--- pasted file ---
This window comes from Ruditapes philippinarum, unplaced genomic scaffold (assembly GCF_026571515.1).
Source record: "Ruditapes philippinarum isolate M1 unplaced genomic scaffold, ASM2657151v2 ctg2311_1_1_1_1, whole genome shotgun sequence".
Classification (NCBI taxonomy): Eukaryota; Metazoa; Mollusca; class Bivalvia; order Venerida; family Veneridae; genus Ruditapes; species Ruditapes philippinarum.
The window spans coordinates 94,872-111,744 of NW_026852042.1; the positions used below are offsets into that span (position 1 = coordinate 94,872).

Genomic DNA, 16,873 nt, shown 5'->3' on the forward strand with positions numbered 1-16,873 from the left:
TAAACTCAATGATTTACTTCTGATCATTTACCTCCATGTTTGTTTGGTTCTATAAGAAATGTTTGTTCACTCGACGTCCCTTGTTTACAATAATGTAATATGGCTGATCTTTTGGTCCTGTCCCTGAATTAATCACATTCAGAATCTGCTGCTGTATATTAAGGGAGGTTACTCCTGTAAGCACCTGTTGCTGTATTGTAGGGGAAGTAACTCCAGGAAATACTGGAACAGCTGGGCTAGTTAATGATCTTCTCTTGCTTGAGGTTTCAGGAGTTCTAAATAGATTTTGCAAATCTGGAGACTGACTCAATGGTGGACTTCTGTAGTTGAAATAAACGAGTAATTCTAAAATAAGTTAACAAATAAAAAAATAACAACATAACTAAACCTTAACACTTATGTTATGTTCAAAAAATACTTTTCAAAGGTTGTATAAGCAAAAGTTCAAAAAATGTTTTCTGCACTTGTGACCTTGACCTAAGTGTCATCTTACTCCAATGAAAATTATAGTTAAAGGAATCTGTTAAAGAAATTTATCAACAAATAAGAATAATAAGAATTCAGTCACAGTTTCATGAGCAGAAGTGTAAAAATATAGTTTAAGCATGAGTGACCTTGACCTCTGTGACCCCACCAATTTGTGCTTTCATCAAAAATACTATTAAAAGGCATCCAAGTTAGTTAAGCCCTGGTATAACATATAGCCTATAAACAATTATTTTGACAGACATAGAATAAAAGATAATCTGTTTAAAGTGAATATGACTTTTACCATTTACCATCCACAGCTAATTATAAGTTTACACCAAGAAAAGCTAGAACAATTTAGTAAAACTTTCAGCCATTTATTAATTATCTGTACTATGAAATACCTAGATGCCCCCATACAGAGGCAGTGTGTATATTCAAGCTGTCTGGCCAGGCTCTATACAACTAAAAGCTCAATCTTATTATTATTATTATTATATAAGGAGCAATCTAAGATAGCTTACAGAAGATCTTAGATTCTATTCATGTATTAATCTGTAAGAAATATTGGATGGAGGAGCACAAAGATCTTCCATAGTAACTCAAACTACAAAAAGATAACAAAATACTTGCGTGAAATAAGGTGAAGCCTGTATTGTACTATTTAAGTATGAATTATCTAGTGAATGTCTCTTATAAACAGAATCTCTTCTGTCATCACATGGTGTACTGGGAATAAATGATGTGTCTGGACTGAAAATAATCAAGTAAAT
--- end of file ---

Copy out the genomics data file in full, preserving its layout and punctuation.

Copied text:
This window comes from Ruditapes philippinarum, unplaced genomic scaffold (assembly GCF_026571515.1).
Source record: "Ruditapes philippinarum isolate M1 unplaced genomic scaffold, ASM2657151v2 ctg2311_1_1_1_1, whole genome shotgun sequence".
Classification (NCBI taxonomy): Eukaryota; Metazoa; Mollusca; class Bivalvia; order Venerida; family Veneridae; genus Ruditapes; species Ruditapes philippinarum.
The window spans coordinates 94,872-111,744 of NW_026852042.1; the positions used below are offsets into that span (position 1 = coordinate 94,872).

Genomic DNA, 16,873 nt, shown 5'->3' on the forward strand with positions numbered 1-16,873 from the left:
TAAACTCAATGATTTACTTCTGATCATTTACCTCCATGTTTGTTTGGTTCTATAAGAAATGTTTGTTCACTCGACGTCCCTTGTTTACAATAATGTAATATGGCTGATCTTTTGGTCCTGTCCCTGAATTAATCACATTCAGAATCTGCTGCTGTATATTAAGGGAGGTTACTCCTGTAAGCACCTGTTGCTGTATTGTAGGGGAAGTAACTCCAGGAAATACTGGAACAGCTGGGCTAGTTAATGATCTTCTCTTGCTTGAGGTTTCAGGAGTTCTAAATAGATTTTGCAAATCTGGAGACTGACTCAATGGTGGACTTCTGTAGTTGAAATAAACGAGTAATTCTAAAATAAGTTAACAAATAAAAAAATAACAACATAACTAAACCTTAACACTTATGTTATGTTCAAAAAATACTTTTCAAAGGTTGTATAAGCAAAAGTTCAAAAAATGTTTTCTGCACTTGTGACCTTGACCTAAGTGTCATCTTACTCCAATGAAAATTATAGTTAAAGGAATCTGTTAAAGAAATTTATCAACAAATAAGAATAATAAGAATTCAGTCACAGTTTCATGAGCAGAAGTGTAAAAATATAGTTTAAGCATGAGTGACCTTGACCTCTGTGACCCCACCAATTTGTGCTTTCATCAAAAATACTATTAAAAGGCATCCAAGTTAGTTAAGCCCTGGTATAACATATAGCCTATAAACAATTATTTTGACAGACATAGAATAAAAGATAATCTGTTTAAAGTGAATATGACTTTTACCATTTACCATCCACAGCTAATTATAAGTTTACACCAAGAAAAGCTAGAACAATTTAGTAAAACTTTCAGCCATTTATTAATTATCTGTACTATGAAATACCTAGATGCCCCCATACAGAGGCAGTGTGTATATTCAAGCTGTCTGGCCAGGCTCTATACAACTAAAAGCTCAATCTTATTATTATTATTATTATATAAGGAGCAATCTAAGATAGCTTACAGAAGATCTTAGATTCTATTCATGTATTAATCTGTAAGAAATATTGGATGGAGGAGCACAAAGATCTTCCATAGTAACTCAAACTACAAAAAGATAACAAAATACTTGCGTGAAATAAGGTGAAGCCTGTATTGTACTATTTAAGTATGAATTATCTAGTGAATGTCTCTTATAAACAGAATCTCTTCTGTCATCACATGGTGTACTGGGAATAAATGATGTGTCTGGACTGAAAATAATCAAGTAAAT